Geometric robustness theory and biological networks
Nihat Ay and David C. Krakauer
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Submission date: 03. Feb. 2006 (revised version: October 2006)
published in: Theory in biosciences, 125 (2007) 2, p. 93-121
DOI number (of the published article): 10.1016/j.thbio.2006.06.002
MSC-Numbers: 93A10, 94A17, 92B05
Keywords and phrases: robustness, complexity, network information flow, entropy, causality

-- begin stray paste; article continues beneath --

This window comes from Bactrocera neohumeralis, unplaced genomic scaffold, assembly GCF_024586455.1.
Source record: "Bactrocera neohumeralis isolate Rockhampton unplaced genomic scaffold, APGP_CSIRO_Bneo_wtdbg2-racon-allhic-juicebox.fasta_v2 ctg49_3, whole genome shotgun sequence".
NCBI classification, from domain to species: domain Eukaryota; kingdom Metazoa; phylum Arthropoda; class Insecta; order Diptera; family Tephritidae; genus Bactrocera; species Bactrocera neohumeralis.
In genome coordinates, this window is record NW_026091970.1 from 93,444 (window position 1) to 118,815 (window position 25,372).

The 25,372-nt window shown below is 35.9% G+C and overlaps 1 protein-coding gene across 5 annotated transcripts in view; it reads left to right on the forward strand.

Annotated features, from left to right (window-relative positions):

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We provide a geometric framework for investigating the robustness of biological networks. We use information measures to quantify the impact of knockout perturbations to simple networks. Robustness has two components, a measure of the causal contribution of a node or nodes, and a measure of the change or exclusion dependence, of the network following node removal. Causality is measured as statistical contribution of a node to network function, whereas exclusion dependence measures the difference between the distribution of unperturbed network functions and the reconfigured network function. We explore the role that redundancy plays in increasing robustness, and how redundacy can be exploited by an error correcting code implemented by a network. We provide examples of the robustness measure when applied to familiar boolean functions such as the AND, OR amd XOR functions. We discuss the relationship between robustness measures and related measures of complexity.